I was 11 years old when my father was deployed to Afghanistan. There are no words to really explain the sight of seeing my dad leaving us to go to war; just remembering it sends chills down my spine. I would go to bed and thoughts would creep into my mind at night that he might not come home. It’s hard to recall the look on my 5-year-old sister’s face and the sound of her crying when it hit her that our dad was really leaving. My parents realized how much stress this deployment put on the both of us. So they decided we should take a situation full of such fear, stress, and sadness and make it as positive as possible. We were not able to change our circumstances, but we were able to change our views. For that year, my parents let my little sister and I live out a dream.
Since I was five, all I wanted to do was be an actress. I was certain that I was going to be the next Disney Channel star. But never would I imagine that only six years later, my mom would sign both my sister and I up for acting classes, even fly us from Texas all the way to Los Angeles to meet with managers, agents, and go out on auditions. Acting has been the best escape since day one. My little sister and I grew out of our shells, got pushed out of our comfort zones, and loved every second of it. After a few acting classes, I started to wonder why other Military Brats like me can't have an opportunity to live out their dreams like I did.
One day we received a phone call from my dad that a soldier he was deployed with, CPT Rob Yllescas, was injured by an IED (Improvised Explosive Device). Eventually we found that he had passed away and left behind two beautiful girls, Julia and Eva. I knew immediately I wanted to do something for them. So I sent them to the "Happiest Place On Earth," Disneyland. I raised up the funds to send them on a 4 night and 5 day trip. I received pictures back and after seeing how happy they were I knew I wanted to keep doing this. So I told my mom that I believe every military kid who is facing something like this should be able to live out a dream of theirs. They deserved to have a distraction and escape like my sister and I did. Whether it is pursuing a career, meeting a celebrity, being trained by an NFL player, or even just going on a vacation with their family. No dream is too big or too small.
From there, Brat Pack 11 was formed. In the simplest terms, BP11 grants wishes to military kids of wounded and fallen soldiers.There are a lot of struggles and sacrifices all military kids and their families face that others don’t see or realize. For example, constantly moving and being the new kid in school. I attended over twelve schools throughout my childhood, and let me tell you, it never got easier. The worry of having a parent deployed and not knowing if they will come home is a daily stress. And, sadly, some soldiers (and their families) pay the ultimate price for our freedoms. I wanted to show these military kids and families that there was a community that cared about them and that we have not forgotten their sacrifice, not for a moment.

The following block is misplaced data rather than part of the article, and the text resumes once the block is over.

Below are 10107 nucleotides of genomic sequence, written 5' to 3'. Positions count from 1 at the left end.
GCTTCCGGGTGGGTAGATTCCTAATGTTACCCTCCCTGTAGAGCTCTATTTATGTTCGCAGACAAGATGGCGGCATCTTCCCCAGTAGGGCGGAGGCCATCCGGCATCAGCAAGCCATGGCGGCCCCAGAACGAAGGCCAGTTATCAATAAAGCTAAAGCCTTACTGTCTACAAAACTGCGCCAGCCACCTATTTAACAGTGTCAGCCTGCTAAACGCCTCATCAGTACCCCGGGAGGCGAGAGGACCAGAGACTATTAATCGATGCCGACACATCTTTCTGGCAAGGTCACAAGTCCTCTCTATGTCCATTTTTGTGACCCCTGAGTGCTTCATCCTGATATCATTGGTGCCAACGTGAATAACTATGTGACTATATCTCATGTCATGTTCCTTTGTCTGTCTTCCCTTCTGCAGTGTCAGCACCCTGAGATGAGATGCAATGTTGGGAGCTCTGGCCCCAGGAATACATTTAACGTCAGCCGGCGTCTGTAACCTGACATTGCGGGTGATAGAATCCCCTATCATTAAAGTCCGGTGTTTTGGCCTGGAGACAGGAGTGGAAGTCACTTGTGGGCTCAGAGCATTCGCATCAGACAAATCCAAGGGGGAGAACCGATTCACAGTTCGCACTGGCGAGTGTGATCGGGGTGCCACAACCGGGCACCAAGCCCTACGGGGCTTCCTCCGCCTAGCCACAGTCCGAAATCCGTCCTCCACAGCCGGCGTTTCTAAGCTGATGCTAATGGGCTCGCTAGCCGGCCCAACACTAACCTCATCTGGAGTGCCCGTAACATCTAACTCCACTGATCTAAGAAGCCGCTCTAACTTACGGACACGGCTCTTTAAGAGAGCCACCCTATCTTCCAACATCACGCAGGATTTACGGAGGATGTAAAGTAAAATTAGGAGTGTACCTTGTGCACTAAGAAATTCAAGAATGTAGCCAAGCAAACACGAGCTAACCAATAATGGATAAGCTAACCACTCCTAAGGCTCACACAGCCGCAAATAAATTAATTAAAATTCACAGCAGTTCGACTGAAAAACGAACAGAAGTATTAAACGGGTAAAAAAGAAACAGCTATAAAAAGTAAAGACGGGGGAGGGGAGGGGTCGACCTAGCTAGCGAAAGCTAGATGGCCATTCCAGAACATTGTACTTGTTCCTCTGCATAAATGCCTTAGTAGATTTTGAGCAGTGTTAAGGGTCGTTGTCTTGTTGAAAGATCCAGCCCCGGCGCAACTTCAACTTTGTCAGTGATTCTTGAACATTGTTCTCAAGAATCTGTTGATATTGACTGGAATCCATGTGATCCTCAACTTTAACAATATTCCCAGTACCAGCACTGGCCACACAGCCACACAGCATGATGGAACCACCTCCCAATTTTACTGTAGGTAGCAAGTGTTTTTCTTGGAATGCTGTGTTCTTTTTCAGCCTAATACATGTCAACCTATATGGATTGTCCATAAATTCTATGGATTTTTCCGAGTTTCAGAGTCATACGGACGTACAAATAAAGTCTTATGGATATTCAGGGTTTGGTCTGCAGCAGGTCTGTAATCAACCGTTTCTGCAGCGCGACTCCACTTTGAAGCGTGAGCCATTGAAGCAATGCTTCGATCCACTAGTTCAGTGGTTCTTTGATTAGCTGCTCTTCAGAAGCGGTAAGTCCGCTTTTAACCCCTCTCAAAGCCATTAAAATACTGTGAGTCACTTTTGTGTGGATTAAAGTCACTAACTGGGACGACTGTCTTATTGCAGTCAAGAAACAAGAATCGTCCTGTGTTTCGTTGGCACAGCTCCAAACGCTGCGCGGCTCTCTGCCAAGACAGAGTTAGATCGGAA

I’ve been working on BP11 for many years, and it has been a project very close to my heart. From the very beginning, it was a struggle to have my voice heard and for my vision to become a reality. Having adults take me seriously enough to support me and buy into my vision has been the biggest challenge. I remember making calls and getting laughed at or dismissed as though I was too young to realize that I was biting off more than I could chew. I think these adults thought I was too small to make a difference in the world. I am glad to prove them wrong. My favorite quote is from Anita Roddick: “If you think you’re too small to have an impact, try going to bed with a mosquito in the room.” There is never a perfect age or time for you to live out your dreams. You just have to see it and go for it. No matter how old you are, you can accomplish anything if you have the tenacity and passion driving you. You should never doubt yourself — or others. We are all capable of changing this world for the better. But I would like to take the time to thank those who DID and DO support Brat Pack 11. Such as, Operation Homefront, KSON San Diego Radio, Happy Madison Productions, our amazing Board Members, and our insanely talented Ambassadors! Oh, and of course my amazing parents! I am truly grateful for all the love and support Brat Pack 11 continues to receive everyday. I couldn't have formed Brat Pack 11 without it.
Brat Pack 11